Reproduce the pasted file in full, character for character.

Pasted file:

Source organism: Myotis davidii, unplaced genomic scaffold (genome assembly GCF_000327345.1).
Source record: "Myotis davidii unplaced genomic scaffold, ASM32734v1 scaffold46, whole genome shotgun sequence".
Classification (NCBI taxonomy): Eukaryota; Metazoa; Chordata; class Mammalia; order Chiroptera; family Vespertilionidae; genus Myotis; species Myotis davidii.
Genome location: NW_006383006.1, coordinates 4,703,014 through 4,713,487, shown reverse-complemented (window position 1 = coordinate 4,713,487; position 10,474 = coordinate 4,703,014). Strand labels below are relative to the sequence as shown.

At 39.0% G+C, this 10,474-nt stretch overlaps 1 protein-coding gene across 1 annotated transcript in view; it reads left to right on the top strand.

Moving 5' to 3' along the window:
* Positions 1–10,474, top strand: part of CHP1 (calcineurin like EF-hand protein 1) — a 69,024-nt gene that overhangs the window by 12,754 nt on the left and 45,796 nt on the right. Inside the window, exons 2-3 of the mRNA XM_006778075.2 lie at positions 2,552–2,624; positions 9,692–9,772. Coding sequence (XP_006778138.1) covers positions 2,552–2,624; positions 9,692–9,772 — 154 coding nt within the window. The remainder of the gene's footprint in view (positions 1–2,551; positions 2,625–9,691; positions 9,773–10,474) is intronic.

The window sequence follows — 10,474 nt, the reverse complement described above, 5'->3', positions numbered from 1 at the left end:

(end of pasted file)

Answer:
Source organism: Myotis davidii, unplaced genomic scaffold (genome assembly GCF_000327345.1).
Source record: "Myotis davidii unplaced genomic scaffold, ASM32734v1 scaffold46, whole genome shotgun sequence".
Classification (NCBI taxonomy): Eukaryota; Metazoa; Chordata; class Mammalia; order Chiroptera; family Vespertilionidae; genus Myotis; species Myotis davidii.
Genome location: NW_006383006.1, coordinates 4,703,014 through 4,713,487, shown reverse-complemented (window position 1 = coordinate 4,713,487; position 10,474 = coordinate 4,703,014). Strand labels below are relative to the sequence as shown.

At 39.0% G+C, this 10,474-nt stretch overlaps 1 protein-coding gene across 1 annotated transcript in view; it reads left to right on the top strand.

Moving 5' to 3' along the window:
* Positions 1–10,474, top strand: part of CHP1 (calcineurin like EF-hand protein 1) — a 69,024-nt gene that overhangs the window by 12,754 nt on the left and 45,796 nt on the right. Inside the window, exons 2-3 of the mRNA XM_006778075.2 lie at positions 2,552–2,624; positions 9,692–9,772. Coding sequence (XP_006778138.1) covers positions 2,552–2,624; positions 9,692–9,772 — 154 coding nt within the window. The remainder of the gene's footprint in view (positions 1–2,551; positions 2,625–9,691; positions 9,773–10,474) is intronic.

The window sequence follows — 10,474 nt, the reverse complement described above, 5'->3', positions numbered from 1 at the left end: